Innovative cancer therapy uses immune system to attack tumours

U of A clinician and researcher brings CAR T-cell manufacturing to Edmonton.


Oncology researcher Michael Chu is leading a project to manufacture and test locally produced CAR T-cells for treating leukemia and lymphoma. CAR T-cell therapy is an innovative treatment that uses a patient’s own immune system to battle cancer cells. (Photo: Melissa Fabrizio)

Imagine if you could re-engineer your immune system to target and attack cancer growing in your body. A new clinical trial led by a clinician researcher at the University of Alberta is doing just that.

Michael Chu, an assistant professor of oncology in the Faculty of Medicine & Dentistry, is leading a project to manufacture and test locally produced chimeric antigen receptor (CAR) T-cells for the treatment of leukemia and lymphoma.

CAR T-cell therapy is an innovative treatment that uses a patient’s own immune system to battle cancer cells. It’s a promising alternative to common treatments such as chemotherapy, radiation or surgery, and can be the only viable option for some patients.

"One of the big problems with most cancers in people is that their immune system has a strange defect in that they can't recognize cancer cells,” said Chu. “CAR T-cells get around that by genetically manipulating the immune system."

Until now, CAR T-cells were not manufactured in Alberta, making treatment difficult to access and incredibly costly. In the trial, cells are being produced at the U of A’s Alberta Cell Therapy Manufacturing (ACTM) facility along with another facility in Calgary. It is expected up to 60 patients a year will benefit from the treatment as part of the province’s new CAR T-cell therapy program, with patients receiving treatment at Edmonton’s Cross Cancer Institute, and Calgary’s Tom Baker Cancer Centre and Alberta Children’s Hospital.

The project is supported by the Alberta government and the Alberta Cancer Foundation, who announced last August that they would be joining forces to provide $15 million in funding for the trial. In addition to funding the clinical trial itself, the funds will also be used for nursing staff, training and education for health-care workers, lab and diagnostic imaging, followup care, and patient education and psychosocial support. Over the last decade, additional support to make the treatment a reality has been provided by the University Hospital Foundation, Cure Cancer Foundation, Allard Foundation, Myeloma Alberta Support Society and thousands of individual donors.

There are numerous benefits of having the cells crafted in Edmonton rather than abroad, said Chu, who is also a member of the Cancer Research Institute of Northern Alberta (CRINA).

The first, on a practical level, is cost. According to Chu, CAR T-cells can be manufactured for about C$55,000 per patient, whereas current pharmaceutical treatments cost nearly half a million per patient.

The ability to craft cells in-house also allows the therapy to be more customizable.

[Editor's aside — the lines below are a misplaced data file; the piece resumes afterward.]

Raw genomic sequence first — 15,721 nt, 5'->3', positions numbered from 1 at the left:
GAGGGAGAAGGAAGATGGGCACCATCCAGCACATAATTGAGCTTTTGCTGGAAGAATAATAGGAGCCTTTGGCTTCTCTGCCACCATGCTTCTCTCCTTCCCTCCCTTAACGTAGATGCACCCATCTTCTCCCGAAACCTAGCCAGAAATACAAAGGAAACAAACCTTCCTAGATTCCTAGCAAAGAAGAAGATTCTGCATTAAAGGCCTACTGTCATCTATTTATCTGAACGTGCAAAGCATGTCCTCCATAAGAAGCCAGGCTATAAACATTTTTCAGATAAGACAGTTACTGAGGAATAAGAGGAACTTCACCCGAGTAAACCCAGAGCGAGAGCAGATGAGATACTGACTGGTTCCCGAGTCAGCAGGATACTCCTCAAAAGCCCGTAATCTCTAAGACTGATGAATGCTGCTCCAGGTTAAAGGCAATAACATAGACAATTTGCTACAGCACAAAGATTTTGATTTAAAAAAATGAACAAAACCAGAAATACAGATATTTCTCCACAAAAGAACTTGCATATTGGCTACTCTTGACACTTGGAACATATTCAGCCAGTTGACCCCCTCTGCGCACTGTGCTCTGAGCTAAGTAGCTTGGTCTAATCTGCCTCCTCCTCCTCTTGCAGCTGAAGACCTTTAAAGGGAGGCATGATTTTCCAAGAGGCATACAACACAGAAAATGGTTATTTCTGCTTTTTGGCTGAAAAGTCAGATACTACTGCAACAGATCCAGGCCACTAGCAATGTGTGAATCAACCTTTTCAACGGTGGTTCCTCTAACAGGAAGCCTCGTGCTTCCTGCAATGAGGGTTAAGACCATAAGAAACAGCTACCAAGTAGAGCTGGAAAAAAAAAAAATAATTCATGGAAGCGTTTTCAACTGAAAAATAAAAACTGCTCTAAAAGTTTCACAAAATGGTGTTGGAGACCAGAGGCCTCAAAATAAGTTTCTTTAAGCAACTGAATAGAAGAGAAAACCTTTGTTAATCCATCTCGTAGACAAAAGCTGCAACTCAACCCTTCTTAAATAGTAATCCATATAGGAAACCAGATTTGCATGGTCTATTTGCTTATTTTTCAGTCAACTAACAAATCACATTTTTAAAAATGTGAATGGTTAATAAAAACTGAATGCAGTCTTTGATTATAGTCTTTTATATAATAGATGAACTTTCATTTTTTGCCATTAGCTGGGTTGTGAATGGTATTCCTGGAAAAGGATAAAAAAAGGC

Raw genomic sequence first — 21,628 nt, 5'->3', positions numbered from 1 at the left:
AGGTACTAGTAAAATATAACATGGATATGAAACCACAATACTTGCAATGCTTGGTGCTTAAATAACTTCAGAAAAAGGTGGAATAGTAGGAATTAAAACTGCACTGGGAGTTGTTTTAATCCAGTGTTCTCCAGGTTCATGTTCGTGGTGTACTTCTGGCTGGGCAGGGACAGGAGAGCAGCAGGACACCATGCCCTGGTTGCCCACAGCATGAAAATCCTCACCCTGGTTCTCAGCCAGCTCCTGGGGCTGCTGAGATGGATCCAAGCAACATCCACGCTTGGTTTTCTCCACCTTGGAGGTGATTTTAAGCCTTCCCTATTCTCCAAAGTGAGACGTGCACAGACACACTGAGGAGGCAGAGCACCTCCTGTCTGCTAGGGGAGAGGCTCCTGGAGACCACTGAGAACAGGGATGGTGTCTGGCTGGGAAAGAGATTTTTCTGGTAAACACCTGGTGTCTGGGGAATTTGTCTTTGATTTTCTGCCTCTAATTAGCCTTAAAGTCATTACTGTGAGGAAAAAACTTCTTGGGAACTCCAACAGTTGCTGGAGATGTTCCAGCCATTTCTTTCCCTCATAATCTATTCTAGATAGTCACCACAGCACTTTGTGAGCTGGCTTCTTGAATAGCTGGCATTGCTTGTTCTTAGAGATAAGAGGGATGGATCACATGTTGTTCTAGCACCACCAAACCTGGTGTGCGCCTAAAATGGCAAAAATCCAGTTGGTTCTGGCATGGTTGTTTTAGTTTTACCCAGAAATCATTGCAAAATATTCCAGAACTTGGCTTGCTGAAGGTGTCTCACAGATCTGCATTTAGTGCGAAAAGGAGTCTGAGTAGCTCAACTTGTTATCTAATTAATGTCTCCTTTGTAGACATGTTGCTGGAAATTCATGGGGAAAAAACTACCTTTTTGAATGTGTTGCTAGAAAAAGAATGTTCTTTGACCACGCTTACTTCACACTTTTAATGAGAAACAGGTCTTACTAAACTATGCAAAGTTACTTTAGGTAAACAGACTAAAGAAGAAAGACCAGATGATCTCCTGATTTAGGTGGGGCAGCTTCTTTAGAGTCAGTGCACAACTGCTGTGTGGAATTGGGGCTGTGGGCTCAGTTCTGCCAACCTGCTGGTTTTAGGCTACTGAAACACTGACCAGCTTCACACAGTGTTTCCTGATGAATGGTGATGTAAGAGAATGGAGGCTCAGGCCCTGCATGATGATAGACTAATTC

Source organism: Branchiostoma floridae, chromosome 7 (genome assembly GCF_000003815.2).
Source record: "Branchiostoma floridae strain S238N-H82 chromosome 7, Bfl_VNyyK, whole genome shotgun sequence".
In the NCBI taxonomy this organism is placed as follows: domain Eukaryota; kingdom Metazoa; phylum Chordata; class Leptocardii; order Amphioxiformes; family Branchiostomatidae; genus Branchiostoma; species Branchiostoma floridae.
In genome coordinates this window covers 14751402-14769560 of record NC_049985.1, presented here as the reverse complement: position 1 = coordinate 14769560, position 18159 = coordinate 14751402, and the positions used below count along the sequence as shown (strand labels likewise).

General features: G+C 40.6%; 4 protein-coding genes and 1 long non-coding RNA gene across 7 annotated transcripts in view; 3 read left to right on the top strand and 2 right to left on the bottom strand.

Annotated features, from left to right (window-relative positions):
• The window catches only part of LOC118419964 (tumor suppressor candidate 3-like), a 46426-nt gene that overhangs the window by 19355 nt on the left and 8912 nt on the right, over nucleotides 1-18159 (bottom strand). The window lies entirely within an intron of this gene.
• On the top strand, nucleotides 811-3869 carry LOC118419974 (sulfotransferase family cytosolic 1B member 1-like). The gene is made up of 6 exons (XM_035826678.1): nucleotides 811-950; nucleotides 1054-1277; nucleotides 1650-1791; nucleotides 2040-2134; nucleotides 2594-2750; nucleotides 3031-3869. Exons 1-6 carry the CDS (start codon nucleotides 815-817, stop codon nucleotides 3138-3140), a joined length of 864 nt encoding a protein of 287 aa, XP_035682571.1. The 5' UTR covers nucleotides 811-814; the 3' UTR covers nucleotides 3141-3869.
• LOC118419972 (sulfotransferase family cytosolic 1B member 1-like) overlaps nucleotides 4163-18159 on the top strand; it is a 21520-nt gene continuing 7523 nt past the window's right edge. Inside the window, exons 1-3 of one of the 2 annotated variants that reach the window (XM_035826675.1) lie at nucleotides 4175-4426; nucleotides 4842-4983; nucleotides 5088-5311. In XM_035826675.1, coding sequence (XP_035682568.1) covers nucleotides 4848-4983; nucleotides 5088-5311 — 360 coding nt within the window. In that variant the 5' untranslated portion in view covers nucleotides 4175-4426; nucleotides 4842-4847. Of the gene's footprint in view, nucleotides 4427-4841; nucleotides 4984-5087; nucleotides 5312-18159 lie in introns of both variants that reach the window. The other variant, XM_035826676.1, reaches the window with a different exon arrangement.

“This is a great example of precision medicine. While we are targeting a particular bar code on cancer cells, that’s not necessarily the right bar code for everyone. By creating a program like this, in the future, this will allow us to customize a cell therapy product for a patient,” said Chu.

There’s also a possibility that having the cells available locally will yield higher-quality cells for treatment. Until now, pharmaceutical versions of CAR T-cells used in Edmonton have been produced elsewhere and needed to be frozen before transport. Creating the cells locally eliminates this need, Chu said, and there’s a theory that the fresh CAR T-cells may be even more effective than treatments in which the cells must be frozen and transported before use.

Alberta would be just the third province to offer CAR T-cell therapy, which is also available in Ontario and Quebec. 

Chu is leading a clinical trial with 57 patients that got underway this spring, and the team should have valuable data within about nine months of the trial’s launch about the efficacy and safety of the therapy. The first stages involve collecting participating patients’ T-cells for manufacturing before dosing the patients with the therapy. Data from other trials suggest that a relapse after CAR T-cell therapy generally happens within three to six months, which means patients who haven’t relapsed within that time frame will likely have good outcomes.

While the initial clinical trial will focus on crafting CAR T-cells for patients with leukemia and lymphoma, Chu said having this type of treatment accessible in Edmonton holds exciting possibilities for many more patients.

“I think of this as a stepping stone in the sense that it establishes the workflow and manufacturing credibility and validity so that we can then create cell therapies for other cancers, and also non-cancerous illnesses,” said Chu.

“Cell therapy and immune therapy is the wave of the future—this is going to replace a lot of the treatments that we currently use.”